Saturday, April 24, 2021


Here’s the thing about Mortal Kombat: it’s really boring. Maybe it always has been. My fond memories of the original game extend solely to hearing its catchy theme song — the driving electric beat building to the always enjoyable sound of a man hollering the title at the top of his lungs — booming out from the darkest corner of the arcade. If you walked by, you’d always see memorably baroque kung-fu cartoons bouncing on their heels, fists up, ready to fight. Sometimes a geyser of blood would erupt if it was demonstrating its excessive animated gore — really the thing setting it apart from the other games in the place. I never played it, but hearing the thing sticks with me. And, although I’m sure the fighting game has reams of complicated canon by now, having extended through multiple platforms and iterations, I never much care about its knotty character feuds and connections. The thing is just plain silly, a mechanism for video game violence. Not even reliable genre craftsman Paul W.S. Anderson could make a wholly successful feature film out of its simple rounds of fantasy combat. But at least his 1995 attempt was short, exuberantly silly, quickly paced, heavy on stunts and effects, and reasonably committed to just doing a simple tournament story.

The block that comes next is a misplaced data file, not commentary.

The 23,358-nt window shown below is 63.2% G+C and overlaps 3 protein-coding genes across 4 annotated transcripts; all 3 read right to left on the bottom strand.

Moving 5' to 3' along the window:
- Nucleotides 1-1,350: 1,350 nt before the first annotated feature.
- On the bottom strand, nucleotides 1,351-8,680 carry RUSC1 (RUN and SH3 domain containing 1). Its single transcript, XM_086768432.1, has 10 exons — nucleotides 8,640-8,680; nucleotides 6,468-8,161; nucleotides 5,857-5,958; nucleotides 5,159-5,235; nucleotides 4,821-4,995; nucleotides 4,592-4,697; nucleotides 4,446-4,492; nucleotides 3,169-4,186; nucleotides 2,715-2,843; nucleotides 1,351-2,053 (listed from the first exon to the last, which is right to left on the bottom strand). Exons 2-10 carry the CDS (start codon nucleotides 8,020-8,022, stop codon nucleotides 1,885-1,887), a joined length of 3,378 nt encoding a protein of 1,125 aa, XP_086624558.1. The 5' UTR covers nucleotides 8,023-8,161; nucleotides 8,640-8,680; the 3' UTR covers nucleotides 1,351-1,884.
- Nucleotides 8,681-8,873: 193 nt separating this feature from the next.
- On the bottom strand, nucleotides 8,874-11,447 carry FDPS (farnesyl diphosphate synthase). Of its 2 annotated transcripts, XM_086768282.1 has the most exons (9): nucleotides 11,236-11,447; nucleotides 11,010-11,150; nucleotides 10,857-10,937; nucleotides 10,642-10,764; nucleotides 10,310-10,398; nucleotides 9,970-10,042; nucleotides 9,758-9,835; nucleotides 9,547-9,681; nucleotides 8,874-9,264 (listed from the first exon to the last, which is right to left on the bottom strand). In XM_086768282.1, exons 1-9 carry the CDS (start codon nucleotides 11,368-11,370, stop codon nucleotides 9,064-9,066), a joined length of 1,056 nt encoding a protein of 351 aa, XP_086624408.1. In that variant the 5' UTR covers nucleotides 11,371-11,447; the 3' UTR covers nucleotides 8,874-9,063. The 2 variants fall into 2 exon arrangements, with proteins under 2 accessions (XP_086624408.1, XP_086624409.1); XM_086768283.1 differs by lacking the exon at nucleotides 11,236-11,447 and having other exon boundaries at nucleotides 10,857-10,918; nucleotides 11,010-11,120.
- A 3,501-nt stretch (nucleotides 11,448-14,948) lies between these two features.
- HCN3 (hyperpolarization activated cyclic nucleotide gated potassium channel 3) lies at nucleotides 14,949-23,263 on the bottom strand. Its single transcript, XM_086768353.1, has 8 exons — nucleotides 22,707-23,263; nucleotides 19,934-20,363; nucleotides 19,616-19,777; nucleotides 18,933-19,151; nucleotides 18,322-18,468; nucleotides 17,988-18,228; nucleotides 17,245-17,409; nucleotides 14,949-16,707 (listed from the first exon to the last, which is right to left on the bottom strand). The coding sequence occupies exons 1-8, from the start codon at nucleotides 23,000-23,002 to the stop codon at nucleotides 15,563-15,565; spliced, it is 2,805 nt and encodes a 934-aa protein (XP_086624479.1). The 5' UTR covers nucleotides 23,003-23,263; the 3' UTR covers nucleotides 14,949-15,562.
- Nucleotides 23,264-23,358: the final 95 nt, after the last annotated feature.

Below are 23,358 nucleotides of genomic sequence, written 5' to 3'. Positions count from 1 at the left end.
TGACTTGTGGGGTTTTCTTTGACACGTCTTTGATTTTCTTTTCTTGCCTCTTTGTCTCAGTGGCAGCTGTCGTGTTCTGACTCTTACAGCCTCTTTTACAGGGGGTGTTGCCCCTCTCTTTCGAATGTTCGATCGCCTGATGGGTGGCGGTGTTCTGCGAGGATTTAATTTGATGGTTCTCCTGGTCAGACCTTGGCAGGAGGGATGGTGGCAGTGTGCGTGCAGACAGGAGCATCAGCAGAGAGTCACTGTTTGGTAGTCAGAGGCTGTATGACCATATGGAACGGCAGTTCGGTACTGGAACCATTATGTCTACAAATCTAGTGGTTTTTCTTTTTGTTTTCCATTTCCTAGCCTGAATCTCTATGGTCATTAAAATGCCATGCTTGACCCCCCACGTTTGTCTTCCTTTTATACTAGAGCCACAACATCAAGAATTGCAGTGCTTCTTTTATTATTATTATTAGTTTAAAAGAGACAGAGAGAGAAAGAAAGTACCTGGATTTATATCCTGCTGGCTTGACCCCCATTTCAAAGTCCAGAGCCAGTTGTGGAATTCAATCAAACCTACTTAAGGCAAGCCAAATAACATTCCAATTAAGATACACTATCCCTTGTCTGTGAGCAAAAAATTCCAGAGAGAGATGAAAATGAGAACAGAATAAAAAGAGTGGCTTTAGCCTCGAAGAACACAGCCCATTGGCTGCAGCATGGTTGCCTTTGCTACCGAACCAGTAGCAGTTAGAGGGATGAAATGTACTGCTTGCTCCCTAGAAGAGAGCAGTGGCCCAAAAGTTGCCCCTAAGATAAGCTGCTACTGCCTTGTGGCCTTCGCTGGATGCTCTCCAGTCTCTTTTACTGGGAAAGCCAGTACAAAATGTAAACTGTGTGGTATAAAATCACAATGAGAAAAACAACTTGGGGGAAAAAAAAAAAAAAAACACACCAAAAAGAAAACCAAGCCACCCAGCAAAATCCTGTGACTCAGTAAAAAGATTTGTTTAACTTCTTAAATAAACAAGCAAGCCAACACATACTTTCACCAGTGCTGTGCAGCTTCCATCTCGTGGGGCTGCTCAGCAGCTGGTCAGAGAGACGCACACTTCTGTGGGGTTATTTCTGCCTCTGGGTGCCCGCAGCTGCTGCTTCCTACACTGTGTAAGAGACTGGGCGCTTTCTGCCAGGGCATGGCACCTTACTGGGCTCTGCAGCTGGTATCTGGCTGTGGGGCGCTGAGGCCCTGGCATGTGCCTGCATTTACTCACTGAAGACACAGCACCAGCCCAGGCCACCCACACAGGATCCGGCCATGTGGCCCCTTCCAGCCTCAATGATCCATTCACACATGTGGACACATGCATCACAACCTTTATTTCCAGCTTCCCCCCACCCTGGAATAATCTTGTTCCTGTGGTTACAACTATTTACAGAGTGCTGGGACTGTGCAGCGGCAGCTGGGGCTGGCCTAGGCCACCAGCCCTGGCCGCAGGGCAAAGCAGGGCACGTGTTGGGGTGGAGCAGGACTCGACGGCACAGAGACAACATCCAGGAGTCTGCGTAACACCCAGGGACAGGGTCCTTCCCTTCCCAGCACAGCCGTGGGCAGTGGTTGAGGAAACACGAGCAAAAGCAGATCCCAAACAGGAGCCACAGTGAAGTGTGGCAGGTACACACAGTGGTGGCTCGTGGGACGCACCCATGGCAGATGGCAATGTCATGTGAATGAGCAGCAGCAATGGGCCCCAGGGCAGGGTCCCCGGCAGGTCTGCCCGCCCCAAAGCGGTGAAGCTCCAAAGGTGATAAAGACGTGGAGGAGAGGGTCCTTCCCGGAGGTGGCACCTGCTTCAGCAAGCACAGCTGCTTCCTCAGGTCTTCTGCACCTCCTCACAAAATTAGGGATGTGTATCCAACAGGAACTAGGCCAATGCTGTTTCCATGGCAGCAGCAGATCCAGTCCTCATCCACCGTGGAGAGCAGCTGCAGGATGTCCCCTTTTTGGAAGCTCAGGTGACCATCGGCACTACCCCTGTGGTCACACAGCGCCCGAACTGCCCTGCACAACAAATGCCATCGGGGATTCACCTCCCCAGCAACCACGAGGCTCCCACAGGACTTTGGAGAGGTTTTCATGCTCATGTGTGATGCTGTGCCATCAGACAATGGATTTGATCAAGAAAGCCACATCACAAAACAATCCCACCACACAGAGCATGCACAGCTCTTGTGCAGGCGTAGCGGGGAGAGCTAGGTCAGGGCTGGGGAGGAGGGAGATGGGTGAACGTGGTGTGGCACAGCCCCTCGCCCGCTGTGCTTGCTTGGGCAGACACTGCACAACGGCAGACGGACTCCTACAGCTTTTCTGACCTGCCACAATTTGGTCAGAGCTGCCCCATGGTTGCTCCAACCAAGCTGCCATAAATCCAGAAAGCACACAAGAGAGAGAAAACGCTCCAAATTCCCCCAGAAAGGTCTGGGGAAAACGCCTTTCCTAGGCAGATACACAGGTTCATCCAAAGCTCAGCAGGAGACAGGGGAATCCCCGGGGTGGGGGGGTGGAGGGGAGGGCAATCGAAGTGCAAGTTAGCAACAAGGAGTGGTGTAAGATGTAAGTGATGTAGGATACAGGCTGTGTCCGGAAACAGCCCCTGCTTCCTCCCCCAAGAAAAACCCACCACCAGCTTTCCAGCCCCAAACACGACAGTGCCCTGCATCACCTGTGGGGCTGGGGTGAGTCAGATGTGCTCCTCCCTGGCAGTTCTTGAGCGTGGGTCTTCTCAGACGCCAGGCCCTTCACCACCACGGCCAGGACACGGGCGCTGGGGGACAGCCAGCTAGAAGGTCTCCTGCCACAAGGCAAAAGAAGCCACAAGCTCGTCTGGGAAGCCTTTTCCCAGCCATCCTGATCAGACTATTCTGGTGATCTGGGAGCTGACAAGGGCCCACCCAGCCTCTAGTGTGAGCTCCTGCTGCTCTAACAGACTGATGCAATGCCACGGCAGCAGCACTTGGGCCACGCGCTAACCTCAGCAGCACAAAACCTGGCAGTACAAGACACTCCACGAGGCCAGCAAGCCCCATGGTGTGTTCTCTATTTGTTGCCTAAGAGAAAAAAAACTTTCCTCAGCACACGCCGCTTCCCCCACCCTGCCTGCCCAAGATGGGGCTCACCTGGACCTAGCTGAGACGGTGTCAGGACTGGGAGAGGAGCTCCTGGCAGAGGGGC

This new one, from debut feature filmmaker Simon McQuoid, has maybe a half-dozen minutes of cool fight choreography stretched across a slog. There’s an early moment in medieval Japan where a guy who can make icicles grow erect from his palm has killed a woman and her child, freezing them in a Pieta. That’s sledgehammer clever. The grief-stricken father hacks at the attackers with a trowel on the end of a rope, sending it sailing straight through the back of a head and toward the camera in a way that had me wishing this was in 3D. That’s a neat moment. Later, a guy in an icy cage match will be thrown hard against the metal bars, the force of the blow knocking the frost off the frigid structure. That’s kinda cool for a blink-and-you’ll-miss-it flourish. The rest, though? My goodness, is it just dimly lit sets or flatly presented landscapes in which a blandly directed cast stands around pontificating and plotting and mumbling and doing their level best to not nod off or crack a smile through pages of backstory and exposition while heroes and villains gather up the fighters and train for the next round. I don’t want to say it’s impossible to make a good movie out of this material, but I will say the only time I was most satisfied was the end credits, because at least I got to hear the theme song in full. At least Paul W.S. Anderson had the wisdom to give that to us over the first seconds of his version.

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